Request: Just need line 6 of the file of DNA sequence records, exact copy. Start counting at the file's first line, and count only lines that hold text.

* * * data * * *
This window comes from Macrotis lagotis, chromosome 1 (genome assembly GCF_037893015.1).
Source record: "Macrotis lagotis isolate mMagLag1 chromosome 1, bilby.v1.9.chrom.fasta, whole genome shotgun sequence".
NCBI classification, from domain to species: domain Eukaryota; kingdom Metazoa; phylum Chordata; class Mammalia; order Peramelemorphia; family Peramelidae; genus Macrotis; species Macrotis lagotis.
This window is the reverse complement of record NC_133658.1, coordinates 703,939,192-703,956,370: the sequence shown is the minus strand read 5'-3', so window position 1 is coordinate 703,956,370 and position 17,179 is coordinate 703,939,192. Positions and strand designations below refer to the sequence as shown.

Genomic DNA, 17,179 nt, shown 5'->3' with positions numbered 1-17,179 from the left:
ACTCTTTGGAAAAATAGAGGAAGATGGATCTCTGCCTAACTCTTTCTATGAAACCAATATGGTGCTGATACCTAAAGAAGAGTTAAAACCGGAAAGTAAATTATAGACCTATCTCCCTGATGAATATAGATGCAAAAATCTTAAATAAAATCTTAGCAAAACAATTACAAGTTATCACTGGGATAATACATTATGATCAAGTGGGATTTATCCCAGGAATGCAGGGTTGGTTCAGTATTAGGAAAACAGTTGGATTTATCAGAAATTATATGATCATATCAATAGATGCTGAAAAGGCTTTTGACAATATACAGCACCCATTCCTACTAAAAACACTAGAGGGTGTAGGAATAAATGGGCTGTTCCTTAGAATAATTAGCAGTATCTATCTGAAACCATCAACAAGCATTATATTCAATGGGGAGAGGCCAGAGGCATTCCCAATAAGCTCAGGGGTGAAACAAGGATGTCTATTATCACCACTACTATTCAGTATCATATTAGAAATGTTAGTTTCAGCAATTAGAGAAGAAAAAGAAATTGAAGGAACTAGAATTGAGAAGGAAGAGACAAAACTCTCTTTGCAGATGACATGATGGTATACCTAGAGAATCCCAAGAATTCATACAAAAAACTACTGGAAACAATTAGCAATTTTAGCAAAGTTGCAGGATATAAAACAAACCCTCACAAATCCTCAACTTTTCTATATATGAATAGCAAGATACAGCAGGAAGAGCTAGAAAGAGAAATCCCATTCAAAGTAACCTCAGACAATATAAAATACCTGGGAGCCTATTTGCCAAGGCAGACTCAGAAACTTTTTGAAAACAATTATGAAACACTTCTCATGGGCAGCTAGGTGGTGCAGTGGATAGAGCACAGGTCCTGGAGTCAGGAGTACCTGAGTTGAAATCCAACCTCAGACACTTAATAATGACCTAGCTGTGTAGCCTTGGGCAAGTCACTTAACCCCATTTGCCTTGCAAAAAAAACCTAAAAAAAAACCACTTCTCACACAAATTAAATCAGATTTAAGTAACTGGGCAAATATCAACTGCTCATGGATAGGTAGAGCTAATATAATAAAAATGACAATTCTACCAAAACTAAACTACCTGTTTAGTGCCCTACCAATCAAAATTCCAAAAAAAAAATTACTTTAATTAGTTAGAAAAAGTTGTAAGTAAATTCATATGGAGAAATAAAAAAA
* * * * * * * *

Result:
ACTCTTTGGAAAAATAGAGGAAGATGGATCTCTGCCTAACTCTTTCTATGAAACCAATATGGTGCTGATACCTAAAGAAGAGTTAAAACCGGAAAGTAAATTATAGACCTATCTCCCTGATGAATATAGATGCAAAAATCTTAAATAAAATCTTAGCAAAACAATTACAAGTTATCACTGGGATAATACATTATGATCAAGTGGGATTTATCCCAGGAATGCAGGGTTGGTTCAGTATTAGGAAAACAGTTGGATTTATCAGAAATTATATGATCATATCAATAGATGCTGAAAAGGCTTTTGACAATATACAGCACCCATTCCTACTAAAAACACTAGAGGGTGTAGGAATAAATGGGCTGTTCCTTAGAATAATTAGCAGTATCTATCTGAAACCATCAACAAGCATTATATTCAATGGGGAGAGGCCAGAGGCATTCCCAATAAGCTCAGGGGTGAAACAAGGATGTCTATTATCACCACTACTATTCAGTATCATATTAGAAATGTTAGTTTCAGCAATTAGAGAAGAAAAAGAAATTGAAGGAACTAGAATTGAGAAGGAAGAGACAAAACTCTCTTTGCAGATGACATGATGGTATACCTAGAGAATCCCAAGAATTCATACAAAAAACTACTGGAAACAATTAGCAATTTTAGCAAAGTTGCAGGATATAAAACAAACCCTCACAAATCCTCAACTTTTCTATATATGAATAGCAAGATACAGCAGGAAGAGCTAGAAAGAGAAATCCCATTCAAAGTAACCTCAGACAATATAAAATACCTGGGAGCCTATTTGCCAAGGCAGACTCAGAAACTTTTTGAAAACAATTATGAAACACTTCTCATGGGCAGCTAGGTGGTGCAGTGGATAGAGCACAGGTCCTGGAGTCAGGAGTACCTGAGTTGAAATCCAACCTCAGACACTTAATAATGACCTAGCTGTGTAGCCTTGGGCAAGTCACTTAACCCCATTTGCCTTGCAAAAAAAACCTAAAAAAAAACCACTTCTCACACAAATTAAATCAGATTTAAGTAACTGGGCAAATATCAACTGCTCATGGATAGGTAGAGCTAATATAATAAAAATGACAATTCTACCAAAACTAAACTACCTGTTTAGTGCCCTACCAATCAAAATTCCAAAAAAAAAATTACTTTAATTAGTTAGAAAAAGTTGTAAGTAAATTCATATGGAGAAATAAAAAAA